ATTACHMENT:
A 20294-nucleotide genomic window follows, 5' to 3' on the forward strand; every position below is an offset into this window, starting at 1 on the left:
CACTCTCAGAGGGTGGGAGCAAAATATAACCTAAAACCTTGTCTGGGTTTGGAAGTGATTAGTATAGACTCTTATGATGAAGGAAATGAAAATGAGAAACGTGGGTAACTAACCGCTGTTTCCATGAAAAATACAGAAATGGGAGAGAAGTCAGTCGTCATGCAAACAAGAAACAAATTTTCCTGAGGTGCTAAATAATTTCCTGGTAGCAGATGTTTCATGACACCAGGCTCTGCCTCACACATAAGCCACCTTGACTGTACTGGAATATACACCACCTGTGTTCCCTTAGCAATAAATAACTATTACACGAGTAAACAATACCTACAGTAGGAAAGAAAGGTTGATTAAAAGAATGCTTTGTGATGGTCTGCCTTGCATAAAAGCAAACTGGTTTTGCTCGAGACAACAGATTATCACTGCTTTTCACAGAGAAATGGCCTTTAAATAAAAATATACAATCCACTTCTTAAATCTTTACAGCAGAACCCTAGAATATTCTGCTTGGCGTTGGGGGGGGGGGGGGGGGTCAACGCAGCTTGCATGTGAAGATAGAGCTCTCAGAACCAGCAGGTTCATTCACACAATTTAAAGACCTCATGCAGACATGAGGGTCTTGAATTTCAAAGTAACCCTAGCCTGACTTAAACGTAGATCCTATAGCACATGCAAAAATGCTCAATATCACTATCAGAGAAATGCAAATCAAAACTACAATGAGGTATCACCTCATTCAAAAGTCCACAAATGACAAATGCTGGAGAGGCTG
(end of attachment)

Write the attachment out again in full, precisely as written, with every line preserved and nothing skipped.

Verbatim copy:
A 20294-nucleotide genomic window follows, 5' to 3' on the forward strand; every position below is an offset into this window, starting at 1 on the left:
CACTCTCAGAGGGTGGGAGCAAAATATAACCTAAAACCTTGTCTGGGTTTGGAAGTGATTAGTATAGACTCTTATGATGAAGGAAATGAAAATGAGAAACGTGGGTAACTAACCGCTGTTTCCATGAAAAATACAGAAATGGGAGAGAAGTCAGTCGTCATGCAAACAAGAAACAAATTTTCCTGAGGTGCTAAATAATTTCCTGGTAGCAGATGTTTCATGACACCAGGCTCTGCCTCACACATAAGCCACCTTGACTGTACTGGAATATACACCACCTGTGTTCCCTTAGCAATAAATAACTATTACACGAGTAAACAATACCTACAGTAGGAAAGAAAGGTTGATTAAAAGAATGCTTTGTGATGGTCTGCCTTGCATAAAAGCAAACTGGTTTTGCTCGAGACAACAGATTATCACTGCTTTTCACAGAGAAATGGCCTTTAAATAAAAATATACAATCCACTTCTTAAATCTTTACAGCAGAACCCTAGAATATTCTGCTTGGCGTTGGGGGGGGGGGGGGGGGTCAACGCAGCTTGCATGTGAAGATAGAGCTCTCAGAACCAGCAGGTTCATTCACACAATTTAAAGACCTCATGCAGACATGAGGGTCTTGAATTTCAAAGTAACCCTAGCCTGACTTAAACGTAGATCCTATAGCACATGCAAAAATGCTCAATATCACTATCAGAGAAATGCAAATCAAAACTACAATGAGGTATCACCTCATTCAAAAGTCCACAAATGACAAATGCTGGAGAGGCTG